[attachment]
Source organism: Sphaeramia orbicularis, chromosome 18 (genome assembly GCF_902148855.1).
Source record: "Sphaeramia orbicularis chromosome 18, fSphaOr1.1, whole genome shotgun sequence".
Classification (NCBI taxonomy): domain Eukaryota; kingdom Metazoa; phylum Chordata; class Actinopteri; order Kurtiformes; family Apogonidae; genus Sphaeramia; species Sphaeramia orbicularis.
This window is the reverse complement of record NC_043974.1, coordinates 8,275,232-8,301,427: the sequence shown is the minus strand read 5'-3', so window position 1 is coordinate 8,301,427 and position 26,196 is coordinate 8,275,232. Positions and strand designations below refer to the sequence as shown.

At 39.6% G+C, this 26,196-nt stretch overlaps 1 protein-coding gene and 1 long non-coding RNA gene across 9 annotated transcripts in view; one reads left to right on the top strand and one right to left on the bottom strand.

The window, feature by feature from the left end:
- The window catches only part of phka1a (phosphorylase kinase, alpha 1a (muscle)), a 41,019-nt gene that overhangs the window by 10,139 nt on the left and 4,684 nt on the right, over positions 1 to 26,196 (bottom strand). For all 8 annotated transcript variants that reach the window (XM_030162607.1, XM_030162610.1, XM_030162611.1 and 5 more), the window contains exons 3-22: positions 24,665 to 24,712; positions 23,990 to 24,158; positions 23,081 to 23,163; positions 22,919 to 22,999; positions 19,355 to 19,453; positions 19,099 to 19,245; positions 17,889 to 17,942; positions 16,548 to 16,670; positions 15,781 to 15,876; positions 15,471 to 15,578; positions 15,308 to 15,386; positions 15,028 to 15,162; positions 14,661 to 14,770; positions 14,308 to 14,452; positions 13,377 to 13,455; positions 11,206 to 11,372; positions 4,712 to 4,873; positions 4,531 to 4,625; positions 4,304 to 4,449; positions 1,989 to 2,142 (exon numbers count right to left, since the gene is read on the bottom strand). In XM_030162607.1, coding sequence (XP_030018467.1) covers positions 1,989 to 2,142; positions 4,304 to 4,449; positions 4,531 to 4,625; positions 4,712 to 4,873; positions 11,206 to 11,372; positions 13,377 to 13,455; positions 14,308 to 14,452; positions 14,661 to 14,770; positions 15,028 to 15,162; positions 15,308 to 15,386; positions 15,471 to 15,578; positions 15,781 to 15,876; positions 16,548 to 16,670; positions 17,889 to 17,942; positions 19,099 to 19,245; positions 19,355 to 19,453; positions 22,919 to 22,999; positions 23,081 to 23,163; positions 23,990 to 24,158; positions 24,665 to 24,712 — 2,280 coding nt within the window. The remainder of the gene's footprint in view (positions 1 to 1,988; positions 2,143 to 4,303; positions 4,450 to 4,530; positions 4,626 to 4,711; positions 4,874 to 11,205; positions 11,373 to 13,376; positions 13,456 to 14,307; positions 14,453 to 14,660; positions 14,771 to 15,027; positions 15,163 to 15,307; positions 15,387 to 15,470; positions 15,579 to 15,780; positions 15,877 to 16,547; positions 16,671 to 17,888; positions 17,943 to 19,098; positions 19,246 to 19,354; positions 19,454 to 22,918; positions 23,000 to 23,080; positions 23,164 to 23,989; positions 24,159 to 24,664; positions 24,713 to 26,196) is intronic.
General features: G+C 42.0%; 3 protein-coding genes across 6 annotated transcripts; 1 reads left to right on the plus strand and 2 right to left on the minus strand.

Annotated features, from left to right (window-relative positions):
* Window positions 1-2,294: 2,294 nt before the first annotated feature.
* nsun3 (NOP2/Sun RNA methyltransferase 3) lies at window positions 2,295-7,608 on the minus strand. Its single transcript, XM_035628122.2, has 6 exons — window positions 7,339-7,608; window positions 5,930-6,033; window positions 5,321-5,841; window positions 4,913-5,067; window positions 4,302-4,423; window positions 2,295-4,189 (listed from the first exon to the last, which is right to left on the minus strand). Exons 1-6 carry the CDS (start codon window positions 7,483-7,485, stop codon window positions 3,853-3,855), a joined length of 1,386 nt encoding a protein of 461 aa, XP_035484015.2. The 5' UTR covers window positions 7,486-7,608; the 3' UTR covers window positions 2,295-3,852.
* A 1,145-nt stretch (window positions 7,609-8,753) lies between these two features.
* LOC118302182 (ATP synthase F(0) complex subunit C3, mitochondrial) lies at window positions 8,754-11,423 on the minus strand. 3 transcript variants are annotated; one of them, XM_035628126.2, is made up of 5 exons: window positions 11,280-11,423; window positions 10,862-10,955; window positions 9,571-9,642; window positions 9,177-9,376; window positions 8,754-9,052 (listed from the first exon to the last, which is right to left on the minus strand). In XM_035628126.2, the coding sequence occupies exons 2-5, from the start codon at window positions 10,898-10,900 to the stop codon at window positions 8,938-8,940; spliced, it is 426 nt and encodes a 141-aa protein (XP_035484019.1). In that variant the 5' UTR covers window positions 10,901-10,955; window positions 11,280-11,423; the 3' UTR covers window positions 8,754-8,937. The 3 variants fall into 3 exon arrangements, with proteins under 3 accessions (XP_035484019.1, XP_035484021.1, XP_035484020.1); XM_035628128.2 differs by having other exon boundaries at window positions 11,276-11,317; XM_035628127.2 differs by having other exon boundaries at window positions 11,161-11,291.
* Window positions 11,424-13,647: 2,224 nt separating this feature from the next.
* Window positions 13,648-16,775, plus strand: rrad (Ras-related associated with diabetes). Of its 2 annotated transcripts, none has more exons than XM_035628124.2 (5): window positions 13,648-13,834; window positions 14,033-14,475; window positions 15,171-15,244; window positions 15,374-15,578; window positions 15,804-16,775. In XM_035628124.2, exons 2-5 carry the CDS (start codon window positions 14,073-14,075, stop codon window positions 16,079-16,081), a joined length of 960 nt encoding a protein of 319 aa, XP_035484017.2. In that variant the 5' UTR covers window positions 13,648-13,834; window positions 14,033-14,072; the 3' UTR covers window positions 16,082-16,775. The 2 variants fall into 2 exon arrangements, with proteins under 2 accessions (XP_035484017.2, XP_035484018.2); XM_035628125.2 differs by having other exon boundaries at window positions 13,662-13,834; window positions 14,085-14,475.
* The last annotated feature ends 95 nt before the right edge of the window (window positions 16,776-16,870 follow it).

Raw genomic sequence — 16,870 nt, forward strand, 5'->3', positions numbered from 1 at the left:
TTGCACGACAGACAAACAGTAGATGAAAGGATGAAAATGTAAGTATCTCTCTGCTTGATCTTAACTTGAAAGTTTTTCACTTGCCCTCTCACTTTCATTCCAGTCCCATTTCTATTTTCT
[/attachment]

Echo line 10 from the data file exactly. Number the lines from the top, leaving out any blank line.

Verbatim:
* Window positions 1-2,294: 2,294 nt before the first annotated feature.